Around the same time, The Economist magazine castigated Japanese firms for "a rigid system of seniority and hierarchy" in which management does not take kindly to hearing bad news or to being questioned. Moreover, "groupthink" is endemic in Japan because movement of staff between companies is low and difficult. The "Schumpeter" column in the same issue finds a huge bar to correcting major problems such as those faced by Toyota when "defensiveness towards the outside world" is combined with "exaggerated deference towards senior management."
Lest we write this off as just a Japanese problem, note that more than a few Western organizations and leaders display these unfortunate traits. Organizations with this sort of culture expose themselves to potentially huge legal liabilities and potentially permanent reputational hits from shortsighted decisions to cover up mistakes or misconduct rather than to confront them openly and early. Be careful about joining an organization with these tendencies. Disaster may loom in the distance.
With a growing number of states and municipalities flirting with insolvency, the threats to municipal bond holders are real and growing. In response, the SEC established an investigative unit several years ago dedicated to probing the muni market, with particular focus on the adequacy and accuracy of disclosures to investors. Keep an eye on this if you have experience in the muni field and have an interest in entering the regulatory sphere.
The latest shoe to drop concerns SEC probes of the CLO and CDO markets. Under investigation are several matters ranging from tactics designed to thwart regulatory and reporting requirements, to opaque pricing and trading practices that shortchange investors.
Part of the growth of online commerce is provided by small sellers, many of them individuals, who utilize the trading venues created by the likes of eBay and Amazon.com, among other large players. The value of such online market venues derives, in large part, from the number and variety of merchants using them. Accordingly, the big players who manage these marketplaces have an interest in the success of these smaller merchants, and now are extending credit to them in the form of merchant cash advances.
This is yet another example of how, with the withdrawal of traditional banks from many categories of lending as the result of increased risk aversion (much of it due to regulatory pressure), cash-rich corporations are stepping into the breach. In fact, the phenomenon is becoming fairly widespread, as lending to suppliers is now an important activity for many large companies, Follow the link for details.
In fact, all this falls under the larger category of trade credit and is closely related to the concept of the working capital loan. Check out our articles on these topics, as well as on the underlying concepts of working capital, accounts receivable and accounts payable.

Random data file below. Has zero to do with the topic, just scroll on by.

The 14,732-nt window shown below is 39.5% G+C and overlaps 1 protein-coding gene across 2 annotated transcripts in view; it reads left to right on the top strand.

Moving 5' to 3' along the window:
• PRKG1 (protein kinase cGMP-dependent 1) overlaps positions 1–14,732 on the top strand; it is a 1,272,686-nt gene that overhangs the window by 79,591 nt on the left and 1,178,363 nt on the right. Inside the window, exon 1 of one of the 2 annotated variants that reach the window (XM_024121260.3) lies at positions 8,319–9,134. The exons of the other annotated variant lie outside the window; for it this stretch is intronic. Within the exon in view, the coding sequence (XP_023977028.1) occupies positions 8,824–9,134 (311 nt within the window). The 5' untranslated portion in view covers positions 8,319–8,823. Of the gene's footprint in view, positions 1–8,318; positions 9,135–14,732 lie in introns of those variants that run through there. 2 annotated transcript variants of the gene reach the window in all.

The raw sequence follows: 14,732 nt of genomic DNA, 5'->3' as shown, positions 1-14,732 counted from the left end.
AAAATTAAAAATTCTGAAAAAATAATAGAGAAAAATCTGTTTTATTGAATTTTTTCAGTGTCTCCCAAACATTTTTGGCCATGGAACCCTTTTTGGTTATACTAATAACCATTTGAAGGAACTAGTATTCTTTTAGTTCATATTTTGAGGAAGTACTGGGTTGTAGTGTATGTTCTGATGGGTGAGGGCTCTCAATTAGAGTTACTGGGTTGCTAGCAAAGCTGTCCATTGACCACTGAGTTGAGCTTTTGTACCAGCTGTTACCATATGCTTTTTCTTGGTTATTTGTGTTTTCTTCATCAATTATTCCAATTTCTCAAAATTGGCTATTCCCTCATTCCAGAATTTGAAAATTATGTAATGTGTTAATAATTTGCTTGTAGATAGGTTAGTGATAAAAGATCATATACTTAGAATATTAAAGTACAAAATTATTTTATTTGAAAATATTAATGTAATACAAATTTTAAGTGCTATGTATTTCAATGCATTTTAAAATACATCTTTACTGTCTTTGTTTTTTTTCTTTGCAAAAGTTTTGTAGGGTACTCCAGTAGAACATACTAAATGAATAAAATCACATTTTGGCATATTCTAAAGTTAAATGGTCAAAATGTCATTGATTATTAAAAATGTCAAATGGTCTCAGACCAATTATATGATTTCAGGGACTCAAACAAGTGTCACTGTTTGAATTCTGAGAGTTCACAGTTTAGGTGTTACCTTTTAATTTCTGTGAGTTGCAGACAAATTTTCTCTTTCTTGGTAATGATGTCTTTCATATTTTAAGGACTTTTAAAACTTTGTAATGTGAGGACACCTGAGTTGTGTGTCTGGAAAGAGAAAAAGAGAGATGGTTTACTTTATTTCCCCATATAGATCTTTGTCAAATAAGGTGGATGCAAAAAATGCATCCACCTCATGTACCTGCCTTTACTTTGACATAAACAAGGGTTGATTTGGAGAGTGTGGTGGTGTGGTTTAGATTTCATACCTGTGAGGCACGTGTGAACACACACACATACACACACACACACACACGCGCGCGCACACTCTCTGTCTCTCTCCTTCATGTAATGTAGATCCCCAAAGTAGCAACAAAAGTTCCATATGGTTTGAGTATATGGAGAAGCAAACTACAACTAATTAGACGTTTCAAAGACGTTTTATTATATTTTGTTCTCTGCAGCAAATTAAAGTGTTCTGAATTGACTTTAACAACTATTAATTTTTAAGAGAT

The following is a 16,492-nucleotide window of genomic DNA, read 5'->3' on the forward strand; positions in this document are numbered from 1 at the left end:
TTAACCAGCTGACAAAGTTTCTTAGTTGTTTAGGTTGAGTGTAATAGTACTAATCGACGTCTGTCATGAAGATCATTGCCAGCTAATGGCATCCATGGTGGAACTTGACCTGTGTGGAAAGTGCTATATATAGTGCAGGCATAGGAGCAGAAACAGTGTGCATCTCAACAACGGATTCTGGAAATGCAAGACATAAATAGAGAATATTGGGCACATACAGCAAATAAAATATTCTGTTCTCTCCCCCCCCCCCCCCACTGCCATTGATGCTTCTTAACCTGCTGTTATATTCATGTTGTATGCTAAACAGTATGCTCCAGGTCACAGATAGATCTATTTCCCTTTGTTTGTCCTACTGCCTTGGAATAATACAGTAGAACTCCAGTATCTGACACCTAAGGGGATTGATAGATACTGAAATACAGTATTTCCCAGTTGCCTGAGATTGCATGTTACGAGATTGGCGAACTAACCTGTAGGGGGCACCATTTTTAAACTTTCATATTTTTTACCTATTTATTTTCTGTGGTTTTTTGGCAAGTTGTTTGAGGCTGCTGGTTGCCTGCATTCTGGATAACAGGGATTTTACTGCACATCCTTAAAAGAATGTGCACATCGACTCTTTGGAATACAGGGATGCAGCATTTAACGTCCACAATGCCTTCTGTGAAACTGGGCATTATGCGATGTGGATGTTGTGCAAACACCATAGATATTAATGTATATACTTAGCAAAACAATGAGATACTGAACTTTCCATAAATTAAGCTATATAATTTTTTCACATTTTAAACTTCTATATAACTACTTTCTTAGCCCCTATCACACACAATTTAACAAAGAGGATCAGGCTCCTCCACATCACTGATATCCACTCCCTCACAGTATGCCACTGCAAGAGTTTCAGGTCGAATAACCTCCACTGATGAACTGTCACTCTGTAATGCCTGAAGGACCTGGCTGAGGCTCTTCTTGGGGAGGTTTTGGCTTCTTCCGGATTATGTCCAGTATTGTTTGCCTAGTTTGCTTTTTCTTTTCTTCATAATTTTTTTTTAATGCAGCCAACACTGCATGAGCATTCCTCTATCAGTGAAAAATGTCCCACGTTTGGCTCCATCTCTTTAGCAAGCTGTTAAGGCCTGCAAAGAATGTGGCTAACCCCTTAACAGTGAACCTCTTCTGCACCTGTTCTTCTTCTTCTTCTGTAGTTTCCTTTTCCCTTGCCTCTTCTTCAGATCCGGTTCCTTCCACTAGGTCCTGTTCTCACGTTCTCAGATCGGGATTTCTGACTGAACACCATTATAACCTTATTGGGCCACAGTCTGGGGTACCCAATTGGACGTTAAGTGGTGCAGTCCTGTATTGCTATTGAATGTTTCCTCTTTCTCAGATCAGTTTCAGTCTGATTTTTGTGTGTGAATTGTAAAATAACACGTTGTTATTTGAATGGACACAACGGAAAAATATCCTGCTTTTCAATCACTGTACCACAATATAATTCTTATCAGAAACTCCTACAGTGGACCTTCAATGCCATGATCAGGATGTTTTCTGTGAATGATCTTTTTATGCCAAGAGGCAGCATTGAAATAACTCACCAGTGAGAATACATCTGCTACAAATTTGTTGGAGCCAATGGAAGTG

Financial planners and financial advisors must manage their practices for the long run. While maximizing their current income usually involves building a book of business that primarily consists of older, wealthier clients, a key concern is cultivating the next generation of clients.
Developing the next generation also is an important strategic issue for major financial services firms. In particular, they are facing particular challenges in marketing financial services to millennials, the generation that's now entering the workforce. Follow the link for details.
In recent years, leading business schools have made a lot of noise about emphasizing business ethics in their curricula. But talking about them is one thing. Adhering to principle at genuine personal cost in the real world is quite another.
Last year, I made the acquaintance of a priest who was on sabbatical in New York. He was effusive in his praise for a highly principled member of his congregation who put his faith in action. This man was the chief financial officer of a company in which the CEO had hatched an underhanded scheme to pay the already ill-compensated mass of employees even less. This CFO refused to be complicit and was fired for his integrity.
This man easily could have rationalized complicity with the CEO. He was married, had children and expenses, and was the sole source of income for his family. The company was treating him very well. The workers on whose behalf he took a stand had nothing to offer him in return. And so on. Indeed, many a person in a similar situation might even rationalize that, since the company was doing right by them, that therefore what it proposed to do to the other less fortunate employees was appropriate and defensible.
But not this CFO. He took a stand for what was right, never mind that he stood to gain nothing, and regardless of the potential negative personal consequences. When such rare persons of principle are found, they justly deserve to be lauded. And welcomed with open arms by equally principled employers.